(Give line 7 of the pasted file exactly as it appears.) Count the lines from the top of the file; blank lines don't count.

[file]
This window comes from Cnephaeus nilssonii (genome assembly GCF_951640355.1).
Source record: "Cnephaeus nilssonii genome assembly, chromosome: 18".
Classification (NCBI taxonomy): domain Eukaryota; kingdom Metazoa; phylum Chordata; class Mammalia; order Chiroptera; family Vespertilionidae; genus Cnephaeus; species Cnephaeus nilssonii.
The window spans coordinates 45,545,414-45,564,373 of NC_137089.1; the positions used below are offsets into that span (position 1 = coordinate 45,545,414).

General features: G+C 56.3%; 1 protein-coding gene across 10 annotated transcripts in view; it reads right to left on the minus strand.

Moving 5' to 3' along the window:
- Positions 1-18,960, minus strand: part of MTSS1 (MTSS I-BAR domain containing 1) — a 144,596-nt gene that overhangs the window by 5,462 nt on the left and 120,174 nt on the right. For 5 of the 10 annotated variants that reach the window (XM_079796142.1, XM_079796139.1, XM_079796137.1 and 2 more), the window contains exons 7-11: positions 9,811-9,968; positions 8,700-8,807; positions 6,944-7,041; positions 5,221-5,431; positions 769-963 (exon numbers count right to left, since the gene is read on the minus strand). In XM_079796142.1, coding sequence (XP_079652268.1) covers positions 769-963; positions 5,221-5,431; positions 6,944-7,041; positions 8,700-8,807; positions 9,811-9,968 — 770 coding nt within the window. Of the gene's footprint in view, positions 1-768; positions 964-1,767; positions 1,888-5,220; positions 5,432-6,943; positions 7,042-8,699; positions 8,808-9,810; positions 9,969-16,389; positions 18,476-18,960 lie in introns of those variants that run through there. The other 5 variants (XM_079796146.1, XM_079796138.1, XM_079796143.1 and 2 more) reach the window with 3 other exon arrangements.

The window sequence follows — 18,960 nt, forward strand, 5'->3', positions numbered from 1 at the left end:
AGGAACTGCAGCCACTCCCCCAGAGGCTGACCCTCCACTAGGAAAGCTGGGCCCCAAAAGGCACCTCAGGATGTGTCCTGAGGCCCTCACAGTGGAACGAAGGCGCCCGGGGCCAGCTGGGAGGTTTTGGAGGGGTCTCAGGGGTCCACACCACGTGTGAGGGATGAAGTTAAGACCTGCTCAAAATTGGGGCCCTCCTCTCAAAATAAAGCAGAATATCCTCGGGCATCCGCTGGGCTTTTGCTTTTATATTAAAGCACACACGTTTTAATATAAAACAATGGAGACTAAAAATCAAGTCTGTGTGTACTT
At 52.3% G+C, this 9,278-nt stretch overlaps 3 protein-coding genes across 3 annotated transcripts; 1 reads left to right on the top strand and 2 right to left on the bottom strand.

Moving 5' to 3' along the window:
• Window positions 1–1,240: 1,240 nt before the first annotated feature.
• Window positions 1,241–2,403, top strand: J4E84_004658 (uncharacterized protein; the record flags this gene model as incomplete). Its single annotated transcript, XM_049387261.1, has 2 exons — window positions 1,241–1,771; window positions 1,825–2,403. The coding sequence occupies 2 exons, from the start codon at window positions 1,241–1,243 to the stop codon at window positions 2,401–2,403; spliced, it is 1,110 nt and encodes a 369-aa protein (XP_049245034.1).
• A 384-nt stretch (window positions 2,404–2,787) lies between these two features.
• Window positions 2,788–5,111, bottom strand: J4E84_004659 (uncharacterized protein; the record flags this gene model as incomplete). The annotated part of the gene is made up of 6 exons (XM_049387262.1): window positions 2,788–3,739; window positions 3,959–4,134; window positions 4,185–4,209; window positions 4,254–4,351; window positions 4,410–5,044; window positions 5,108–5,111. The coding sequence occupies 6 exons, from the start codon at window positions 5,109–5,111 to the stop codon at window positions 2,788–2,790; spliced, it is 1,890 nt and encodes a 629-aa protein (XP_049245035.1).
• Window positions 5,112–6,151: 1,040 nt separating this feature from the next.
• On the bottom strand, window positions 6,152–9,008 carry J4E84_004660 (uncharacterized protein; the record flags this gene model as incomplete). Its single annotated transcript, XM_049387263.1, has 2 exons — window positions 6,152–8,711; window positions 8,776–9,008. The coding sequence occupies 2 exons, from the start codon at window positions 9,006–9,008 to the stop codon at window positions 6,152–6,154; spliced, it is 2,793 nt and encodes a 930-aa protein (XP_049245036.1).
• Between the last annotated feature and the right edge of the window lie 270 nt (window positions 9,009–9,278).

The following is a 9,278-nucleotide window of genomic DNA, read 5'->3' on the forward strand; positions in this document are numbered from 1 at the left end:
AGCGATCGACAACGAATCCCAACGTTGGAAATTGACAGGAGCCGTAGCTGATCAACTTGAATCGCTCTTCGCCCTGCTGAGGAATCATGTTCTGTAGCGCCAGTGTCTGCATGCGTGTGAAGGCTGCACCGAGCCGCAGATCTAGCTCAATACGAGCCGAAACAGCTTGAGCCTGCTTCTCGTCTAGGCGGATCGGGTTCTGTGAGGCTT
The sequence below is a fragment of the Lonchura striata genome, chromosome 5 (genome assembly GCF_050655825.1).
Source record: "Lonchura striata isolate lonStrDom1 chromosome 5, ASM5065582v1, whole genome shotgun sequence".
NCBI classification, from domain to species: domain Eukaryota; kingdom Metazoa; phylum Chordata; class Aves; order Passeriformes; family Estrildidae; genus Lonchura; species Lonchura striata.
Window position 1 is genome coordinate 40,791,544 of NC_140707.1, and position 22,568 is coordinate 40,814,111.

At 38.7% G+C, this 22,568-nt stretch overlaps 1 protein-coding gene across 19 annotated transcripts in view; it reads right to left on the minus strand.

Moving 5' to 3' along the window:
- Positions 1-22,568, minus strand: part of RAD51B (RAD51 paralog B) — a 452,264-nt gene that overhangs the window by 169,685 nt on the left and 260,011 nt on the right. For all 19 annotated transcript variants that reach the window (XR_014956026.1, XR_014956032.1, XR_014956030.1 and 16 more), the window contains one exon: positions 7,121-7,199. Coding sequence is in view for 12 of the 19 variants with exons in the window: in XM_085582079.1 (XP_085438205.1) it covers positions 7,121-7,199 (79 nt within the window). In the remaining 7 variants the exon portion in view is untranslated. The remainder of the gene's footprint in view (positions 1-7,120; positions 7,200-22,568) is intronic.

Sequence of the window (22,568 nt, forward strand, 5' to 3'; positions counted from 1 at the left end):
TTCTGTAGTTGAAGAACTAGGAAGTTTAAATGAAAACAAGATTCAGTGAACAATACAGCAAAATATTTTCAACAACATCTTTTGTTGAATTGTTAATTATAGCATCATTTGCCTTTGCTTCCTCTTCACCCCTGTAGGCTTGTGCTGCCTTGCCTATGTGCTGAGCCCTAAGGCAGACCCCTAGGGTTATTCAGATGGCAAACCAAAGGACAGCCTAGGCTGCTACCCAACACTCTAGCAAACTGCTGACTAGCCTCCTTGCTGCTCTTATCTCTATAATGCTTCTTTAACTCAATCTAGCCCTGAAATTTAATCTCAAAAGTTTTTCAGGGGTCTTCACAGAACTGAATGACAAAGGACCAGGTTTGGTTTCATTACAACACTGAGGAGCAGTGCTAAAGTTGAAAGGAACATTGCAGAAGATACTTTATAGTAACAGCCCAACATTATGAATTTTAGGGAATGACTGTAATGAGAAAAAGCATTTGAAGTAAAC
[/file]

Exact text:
- Positions 1-18,960, minus strand: part of MTSS1 (MTSS I-BAR domain containing 1) — a 144,596-nt gene that overhangs the window by 5,462 nt on the left and 120,174 nt on the right. For 5 of the 10 annotated variants that reach the window (XM_079796142.1, XM_079796139.1, XM_079796137.1 and 2 more), the window contains exons 7-11: positions 9,811-9,968; positions 8,700-8,807; positions 6,944-7,041; positions 5,221-5,431; positions 769-963 (exon numbers count right to left, since the gene is read on the minus strand). In XM_079796142.1, coding sequence (XP_079652268.1) covers positions 769-963; positions 5,221-5,431; positions 6,944-7,041; positions 8,700-8,807; positions 9,811-9,968 — 770 coding nt within the window. Of the gene's footprint in view, positions 1-768; positions 964-1,767; positions 1,888-5,220; positions 5,432-6,943; positions 7,042-8,699; positions 8,808-9,810; positions 9,969-16,389; positions 18,476-18,960 lie in introns of those variants that run through there. The other 5 variants (XM_079796146.1, XM_079796138.1, XM_079796143.1 and 2 more) reach the window with 3 other exon arrangements.